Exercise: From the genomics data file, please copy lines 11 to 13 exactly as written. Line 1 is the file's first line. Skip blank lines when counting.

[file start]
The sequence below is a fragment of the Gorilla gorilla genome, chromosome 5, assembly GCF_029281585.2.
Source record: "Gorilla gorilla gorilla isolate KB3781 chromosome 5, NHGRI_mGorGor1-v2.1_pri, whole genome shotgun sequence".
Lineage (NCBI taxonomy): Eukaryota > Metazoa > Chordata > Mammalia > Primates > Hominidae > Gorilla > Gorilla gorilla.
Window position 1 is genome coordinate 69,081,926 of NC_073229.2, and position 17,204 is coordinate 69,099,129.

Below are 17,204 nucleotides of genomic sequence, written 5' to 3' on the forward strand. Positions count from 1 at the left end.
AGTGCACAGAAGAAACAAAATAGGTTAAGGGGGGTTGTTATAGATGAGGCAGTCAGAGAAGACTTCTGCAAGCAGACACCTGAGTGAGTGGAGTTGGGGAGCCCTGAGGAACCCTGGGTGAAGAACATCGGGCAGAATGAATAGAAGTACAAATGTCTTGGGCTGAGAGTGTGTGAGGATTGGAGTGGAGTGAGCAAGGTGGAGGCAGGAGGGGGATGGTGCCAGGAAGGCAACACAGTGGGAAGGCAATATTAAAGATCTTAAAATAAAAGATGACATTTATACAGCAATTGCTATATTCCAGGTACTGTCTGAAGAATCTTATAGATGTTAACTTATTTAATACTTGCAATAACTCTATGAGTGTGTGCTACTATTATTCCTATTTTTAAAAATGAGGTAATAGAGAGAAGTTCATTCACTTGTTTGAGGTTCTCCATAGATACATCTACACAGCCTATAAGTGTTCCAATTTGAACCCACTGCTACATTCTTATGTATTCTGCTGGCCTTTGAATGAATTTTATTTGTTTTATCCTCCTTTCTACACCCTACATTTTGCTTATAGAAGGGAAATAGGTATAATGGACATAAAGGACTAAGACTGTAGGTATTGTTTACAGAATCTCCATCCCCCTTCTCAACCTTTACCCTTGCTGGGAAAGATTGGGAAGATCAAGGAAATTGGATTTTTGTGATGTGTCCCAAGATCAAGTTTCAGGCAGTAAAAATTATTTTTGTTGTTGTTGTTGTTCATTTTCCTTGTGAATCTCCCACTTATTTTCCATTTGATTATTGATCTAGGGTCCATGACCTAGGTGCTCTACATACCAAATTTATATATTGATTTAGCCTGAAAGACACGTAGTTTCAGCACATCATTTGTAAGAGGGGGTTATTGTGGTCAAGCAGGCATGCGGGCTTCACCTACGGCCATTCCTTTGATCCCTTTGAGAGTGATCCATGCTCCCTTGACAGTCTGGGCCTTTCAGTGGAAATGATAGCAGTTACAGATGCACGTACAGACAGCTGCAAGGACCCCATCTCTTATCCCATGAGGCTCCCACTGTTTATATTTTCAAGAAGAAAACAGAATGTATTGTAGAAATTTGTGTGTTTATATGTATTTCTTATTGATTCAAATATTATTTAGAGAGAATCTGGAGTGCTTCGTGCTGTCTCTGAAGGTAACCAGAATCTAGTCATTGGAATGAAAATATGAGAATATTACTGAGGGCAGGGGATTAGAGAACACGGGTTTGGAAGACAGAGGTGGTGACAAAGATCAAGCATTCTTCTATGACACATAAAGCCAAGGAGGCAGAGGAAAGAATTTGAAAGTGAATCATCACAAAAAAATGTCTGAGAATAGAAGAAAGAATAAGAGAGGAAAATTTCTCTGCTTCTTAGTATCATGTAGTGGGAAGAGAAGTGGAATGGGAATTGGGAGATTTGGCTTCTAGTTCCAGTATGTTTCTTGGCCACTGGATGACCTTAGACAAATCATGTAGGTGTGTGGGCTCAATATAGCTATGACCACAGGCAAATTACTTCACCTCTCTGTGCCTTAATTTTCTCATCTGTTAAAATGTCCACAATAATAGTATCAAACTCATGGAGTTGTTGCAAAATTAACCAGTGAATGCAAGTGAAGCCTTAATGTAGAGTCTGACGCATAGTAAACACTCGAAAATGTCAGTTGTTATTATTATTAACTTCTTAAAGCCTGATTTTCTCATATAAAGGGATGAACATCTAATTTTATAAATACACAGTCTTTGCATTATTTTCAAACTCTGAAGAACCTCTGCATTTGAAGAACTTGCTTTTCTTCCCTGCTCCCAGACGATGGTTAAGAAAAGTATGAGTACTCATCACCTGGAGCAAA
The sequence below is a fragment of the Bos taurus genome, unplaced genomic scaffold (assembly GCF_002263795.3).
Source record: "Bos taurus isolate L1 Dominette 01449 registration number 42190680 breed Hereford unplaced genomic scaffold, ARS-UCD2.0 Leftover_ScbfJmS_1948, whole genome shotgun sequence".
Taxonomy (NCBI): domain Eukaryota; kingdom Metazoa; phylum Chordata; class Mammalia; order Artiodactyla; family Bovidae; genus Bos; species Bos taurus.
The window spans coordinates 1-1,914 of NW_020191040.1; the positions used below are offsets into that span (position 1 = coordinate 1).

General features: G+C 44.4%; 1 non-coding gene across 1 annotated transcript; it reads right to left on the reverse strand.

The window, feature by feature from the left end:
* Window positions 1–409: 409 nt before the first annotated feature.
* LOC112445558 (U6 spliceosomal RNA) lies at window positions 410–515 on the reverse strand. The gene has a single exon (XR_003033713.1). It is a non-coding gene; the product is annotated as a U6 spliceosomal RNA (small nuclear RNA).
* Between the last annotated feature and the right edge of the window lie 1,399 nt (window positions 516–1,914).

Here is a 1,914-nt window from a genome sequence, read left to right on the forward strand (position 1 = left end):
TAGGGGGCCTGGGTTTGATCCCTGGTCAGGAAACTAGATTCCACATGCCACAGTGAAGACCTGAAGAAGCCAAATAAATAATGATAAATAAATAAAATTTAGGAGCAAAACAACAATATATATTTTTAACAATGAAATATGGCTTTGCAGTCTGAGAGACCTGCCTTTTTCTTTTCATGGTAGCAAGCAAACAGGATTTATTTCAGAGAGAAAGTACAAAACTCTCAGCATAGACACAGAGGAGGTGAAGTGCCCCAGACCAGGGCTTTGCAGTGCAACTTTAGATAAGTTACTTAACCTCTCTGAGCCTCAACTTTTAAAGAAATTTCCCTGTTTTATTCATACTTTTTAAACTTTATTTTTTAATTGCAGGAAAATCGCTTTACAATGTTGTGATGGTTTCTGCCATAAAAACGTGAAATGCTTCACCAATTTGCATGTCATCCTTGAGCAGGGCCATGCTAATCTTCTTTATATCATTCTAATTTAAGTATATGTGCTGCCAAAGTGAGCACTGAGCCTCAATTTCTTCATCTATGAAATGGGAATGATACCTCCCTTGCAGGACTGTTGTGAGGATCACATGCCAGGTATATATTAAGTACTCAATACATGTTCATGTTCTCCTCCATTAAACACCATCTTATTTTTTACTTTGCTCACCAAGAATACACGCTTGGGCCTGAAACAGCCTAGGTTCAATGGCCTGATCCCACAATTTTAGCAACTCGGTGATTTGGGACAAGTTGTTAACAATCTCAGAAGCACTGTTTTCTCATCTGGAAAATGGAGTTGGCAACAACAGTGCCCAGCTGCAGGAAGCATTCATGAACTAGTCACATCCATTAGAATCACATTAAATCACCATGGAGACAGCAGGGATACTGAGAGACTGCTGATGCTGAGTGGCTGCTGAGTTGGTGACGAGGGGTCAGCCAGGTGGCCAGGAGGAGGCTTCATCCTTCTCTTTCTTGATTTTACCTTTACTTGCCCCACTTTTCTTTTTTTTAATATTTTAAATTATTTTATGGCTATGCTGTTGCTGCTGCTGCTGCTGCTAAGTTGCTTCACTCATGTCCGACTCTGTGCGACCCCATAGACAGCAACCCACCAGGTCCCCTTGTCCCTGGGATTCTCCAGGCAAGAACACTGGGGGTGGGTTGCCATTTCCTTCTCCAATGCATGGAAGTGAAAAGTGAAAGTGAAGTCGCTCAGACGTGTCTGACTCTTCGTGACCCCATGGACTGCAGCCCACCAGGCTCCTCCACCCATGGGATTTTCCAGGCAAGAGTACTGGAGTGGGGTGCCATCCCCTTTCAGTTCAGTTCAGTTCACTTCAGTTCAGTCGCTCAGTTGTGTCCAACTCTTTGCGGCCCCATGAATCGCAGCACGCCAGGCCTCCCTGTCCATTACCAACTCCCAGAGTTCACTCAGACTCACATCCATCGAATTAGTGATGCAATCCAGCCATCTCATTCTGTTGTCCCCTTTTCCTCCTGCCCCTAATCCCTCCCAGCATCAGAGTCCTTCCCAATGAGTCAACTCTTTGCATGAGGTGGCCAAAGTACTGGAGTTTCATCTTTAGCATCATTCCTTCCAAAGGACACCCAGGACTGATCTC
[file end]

General features: G+C 44.4%; 1 non-coding gene across 1 annotated transcript; it reads right to left on the reverse strand.

The window, feature by feature from the left end:
* Window positions 1–409: 409 nt before the first annotated feature.